BALTIMORE, MARYLAND – Evergrande it ain’t.
What we are wondering today is what’s ahead for the U.S. economy – inflation or deflation? Maybe the Evergrande story will give us a clue.
To fully understand the Evergrande story, you almost have to understand the whole story…
…of how, in 1971, the U.S. switched to a “flexible” dollar that it could print at will…
…and how the switch created a boom in China… and a bust in U.S. manufacturing (it’s easier to “print” money than to make refrigerators).
In an honest economy, pre-1971, the U.S. had to repatriate its dollars by offering equivalent quantities of goods and services to the Chinese…
…or risk having to settle up in gold.
But with the new system… it could just print up more dollars… which the Chinese, bless their hearts, used to buy U.S. bonds…
All this money created a boom in China… which quickly got out its cement trucks. The concrete flowed like the Yangtze.
We saw the construction boom on our trip to China in 2014 – a breathtaking display of human industry and material progress.
The highways were new. The buildings were new. The trains… docks… factories – all new. You could scarcely find a house more than 18 months old.
Never in the history of the world had so many people gone from being so poor to so rich in so short a time. Per capita income rose from $318 in 1990 to $10,500 in 2020.
And never in history had so much money been borrowed to make it happen. From $1.7 trillion of total debt in 2000, China now owes nearly $50 trillion. Its debt-to-GDP ratio now stands at 335%.
China’s economy grew by leaps and bounds. People were working harder than ever… and earning more and more money. Surely, they would want to buy places to rest their weary heads?
Property developer Evergrande saw the demand coming, and borrowed heavily to meet it. In this regard, it was particularly resourceful. Bloomberg’s Matt Levine reports:
Evergrande owes money to Chinese banks. It owes money to foreign hedge funds, and foreign investors own its stock. It owes money to suppliers, and to Chinese retail investors in those wealth management products. And it owes apartments to buyers. And the retail investors who bought Evergrande wealth management products were often also Evergrande homeowners, because the products were sold at Evergrande buildings.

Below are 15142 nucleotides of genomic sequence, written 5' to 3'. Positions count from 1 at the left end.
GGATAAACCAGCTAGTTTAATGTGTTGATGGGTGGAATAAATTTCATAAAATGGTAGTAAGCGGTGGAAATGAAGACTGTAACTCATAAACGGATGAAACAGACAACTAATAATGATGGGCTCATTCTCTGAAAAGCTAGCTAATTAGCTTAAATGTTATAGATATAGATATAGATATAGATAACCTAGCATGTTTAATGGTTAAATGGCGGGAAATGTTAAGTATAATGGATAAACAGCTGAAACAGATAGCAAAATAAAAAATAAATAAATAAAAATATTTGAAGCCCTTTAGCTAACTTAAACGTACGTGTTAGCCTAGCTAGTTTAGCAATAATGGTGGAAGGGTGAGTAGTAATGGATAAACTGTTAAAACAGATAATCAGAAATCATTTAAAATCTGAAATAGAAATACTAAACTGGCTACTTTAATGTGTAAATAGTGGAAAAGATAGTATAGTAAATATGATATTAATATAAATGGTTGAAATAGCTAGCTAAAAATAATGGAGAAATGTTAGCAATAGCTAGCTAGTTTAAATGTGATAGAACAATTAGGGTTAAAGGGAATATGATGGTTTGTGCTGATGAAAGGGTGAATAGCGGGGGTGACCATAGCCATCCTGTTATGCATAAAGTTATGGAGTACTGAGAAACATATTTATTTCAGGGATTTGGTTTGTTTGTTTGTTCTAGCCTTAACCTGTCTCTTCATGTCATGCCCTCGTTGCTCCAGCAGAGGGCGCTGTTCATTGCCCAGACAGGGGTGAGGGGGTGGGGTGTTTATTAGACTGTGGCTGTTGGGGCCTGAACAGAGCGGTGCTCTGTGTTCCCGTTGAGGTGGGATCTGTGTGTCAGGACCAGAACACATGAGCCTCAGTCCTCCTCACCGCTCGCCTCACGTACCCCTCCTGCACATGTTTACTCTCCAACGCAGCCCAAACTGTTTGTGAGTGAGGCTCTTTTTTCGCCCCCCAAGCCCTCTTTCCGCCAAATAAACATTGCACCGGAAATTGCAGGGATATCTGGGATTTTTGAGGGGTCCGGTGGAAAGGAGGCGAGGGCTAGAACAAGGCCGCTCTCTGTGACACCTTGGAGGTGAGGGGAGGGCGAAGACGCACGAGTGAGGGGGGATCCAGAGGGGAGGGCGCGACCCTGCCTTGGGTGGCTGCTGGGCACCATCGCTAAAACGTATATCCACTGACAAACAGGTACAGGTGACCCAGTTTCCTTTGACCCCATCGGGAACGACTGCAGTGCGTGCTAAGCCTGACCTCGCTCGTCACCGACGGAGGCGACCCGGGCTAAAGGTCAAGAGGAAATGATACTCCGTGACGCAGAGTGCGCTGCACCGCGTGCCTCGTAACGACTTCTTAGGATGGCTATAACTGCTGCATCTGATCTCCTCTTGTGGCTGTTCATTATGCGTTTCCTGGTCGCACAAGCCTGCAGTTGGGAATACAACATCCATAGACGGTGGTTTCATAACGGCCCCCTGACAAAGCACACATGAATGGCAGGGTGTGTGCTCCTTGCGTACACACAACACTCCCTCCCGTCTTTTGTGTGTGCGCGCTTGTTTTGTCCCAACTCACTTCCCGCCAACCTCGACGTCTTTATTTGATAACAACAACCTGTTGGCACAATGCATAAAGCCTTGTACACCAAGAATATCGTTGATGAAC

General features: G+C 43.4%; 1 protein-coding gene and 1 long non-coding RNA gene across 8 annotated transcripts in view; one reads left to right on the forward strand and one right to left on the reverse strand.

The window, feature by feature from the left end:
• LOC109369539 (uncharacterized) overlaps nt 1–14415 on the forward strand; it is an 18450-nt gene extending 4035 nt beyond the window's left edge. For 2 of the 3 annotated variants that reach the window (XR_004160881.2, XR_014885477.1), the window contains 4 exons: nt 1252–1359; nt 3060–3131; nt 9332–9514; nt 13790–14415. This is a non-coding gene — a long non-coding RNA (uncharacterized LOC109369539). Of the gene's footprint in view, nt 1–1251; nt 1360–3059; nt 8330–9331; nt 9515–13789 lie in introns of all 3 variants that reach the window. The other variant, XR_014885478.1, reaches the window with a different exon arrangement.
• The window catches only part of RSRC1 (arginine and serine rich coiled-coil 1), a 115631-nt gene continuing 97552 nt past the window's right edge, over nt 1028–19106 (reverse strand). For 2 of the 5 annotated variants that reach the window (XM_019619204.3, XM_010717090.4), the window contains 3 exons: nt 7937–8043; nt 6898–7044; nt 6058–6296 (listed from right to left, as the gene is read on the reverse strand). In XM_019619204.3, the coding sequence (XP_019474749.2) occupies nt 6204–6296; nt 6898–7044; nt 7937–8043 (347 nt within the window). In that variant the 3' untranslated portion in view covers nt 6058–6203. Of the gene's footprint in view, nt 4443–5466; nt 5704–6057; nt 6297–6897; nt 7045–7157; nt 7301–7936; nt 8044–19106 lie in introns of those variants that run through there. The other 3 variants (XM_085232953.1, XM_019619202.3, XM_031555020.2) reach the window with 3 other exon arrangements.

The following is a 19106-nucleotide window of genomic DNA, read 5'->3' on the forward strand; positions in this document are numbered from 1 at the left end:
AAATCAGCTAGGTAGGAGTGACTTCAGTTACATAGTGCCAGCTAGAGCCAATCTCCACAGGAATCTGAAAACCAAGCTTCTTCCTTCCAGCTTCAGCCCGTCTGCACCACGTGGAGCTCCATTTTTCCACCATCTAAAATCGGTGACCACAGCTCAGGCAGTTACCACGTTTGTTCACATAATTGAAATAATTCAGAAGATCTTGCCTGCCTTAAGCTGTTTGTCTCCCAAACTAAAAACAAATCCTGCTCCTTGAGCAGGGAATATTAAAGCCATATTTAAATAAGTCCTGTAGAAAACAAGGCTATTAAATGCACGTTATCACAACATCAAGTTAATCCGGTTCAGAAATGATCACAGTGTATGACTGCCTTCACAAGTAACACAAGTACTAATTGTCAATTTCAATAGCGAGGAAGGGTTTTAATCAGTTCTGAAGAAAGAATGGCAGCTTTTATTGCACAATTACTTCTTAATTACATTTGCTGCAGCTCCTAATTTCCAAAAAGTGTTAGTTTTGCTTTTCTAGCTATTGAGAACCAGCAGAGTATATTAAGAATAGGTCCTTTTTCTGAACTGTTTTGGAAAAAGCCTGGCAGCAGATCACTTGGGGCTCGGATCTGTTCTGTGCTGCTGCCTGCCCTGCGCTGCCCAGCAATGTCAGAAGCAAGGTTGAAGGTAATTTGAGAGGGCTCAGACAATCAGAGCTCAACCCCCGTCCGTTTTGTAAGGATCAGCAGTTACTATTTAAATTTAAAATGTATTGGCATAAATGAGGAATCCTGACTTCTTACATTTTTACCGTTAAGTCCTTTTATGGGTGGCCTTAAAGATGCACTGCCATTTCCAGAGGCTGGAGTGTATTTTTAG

Yes, the company advertised its own debt to its employees and customers, as suitable for “conservative investors seeking steady returns” – promising 11% per year.
And now, it owes some $300 billion… with no way to pay it. The Financial Times reports on the fallout:
China’s property slowdown sends chill through the economy
And so we wonder: What other Evergrandes are waiting to be discovered? What other excesses are waiting to be reckoned with?
The whole debt-drenched U.S. economy, perhaps?
U.S. government debt has gone from under $1 trillion in 1980 to over $28 trillion today, a 28 times increase.
That would have been fine if the economy had kept up.
But it didn’t. U.S. GDP in 1980 was $2.8 trillion. Now, it is almost $23 trillion, an eight times increase.
As Evergrande has discovered, debt only makes sense when the rate of return on the investment is greater than the cost of the debt.
That’s hard enough to do for a private company, with a keen sense of business… and owners with skin in the game.
For the U.S. government, it’s been impossible. As we showed earlier this month, all of its major investments over the last 50 years have been losers.
Nowhere to Fall
But there’s a big difference between the debt bubble in the U.S. and the debt bubble in China. Evergrande built houses. And malls. And commercial buildings.
And now that the supply for these things is greater than the demand, prices will fall.
What did America produce? What prices will fall in the U.S.?
Factories? Nope. U.S. manufacturing has been in a decline the entire 40-year period.
Housing? Nope again. In the 1950s, America built 21 million new houses. But in the decade from 2010 to 2019, fewer than 6 million were built.
Autos? Nah, the U.S. produced around 9 million vehicles last year… almost no increase from the figure 10 years ago.
During that same 40-year period, in which real output rose eight times, the Dow rose 33 times. The Nasdaq line was so close to the zero line in 1980, you couldn’t squeeze a greased penny between them. Now, it is nearly 15,000.
In 1980, household wealth (stocks, bonds, real estate) measured about 350% of GDP. Today, the ratio is over 600%.
And, of course, in the Evergrande scheme of things, the excess was financed by debt.
Total U.S. debt (including households, government and business debt) stood at 1.65 times GDP in 1980. Now, it is 3.78 times as great.
There, then, is the excess. And there is the bubble that is about to burst.
Tomorrow, we will look at what happens next.
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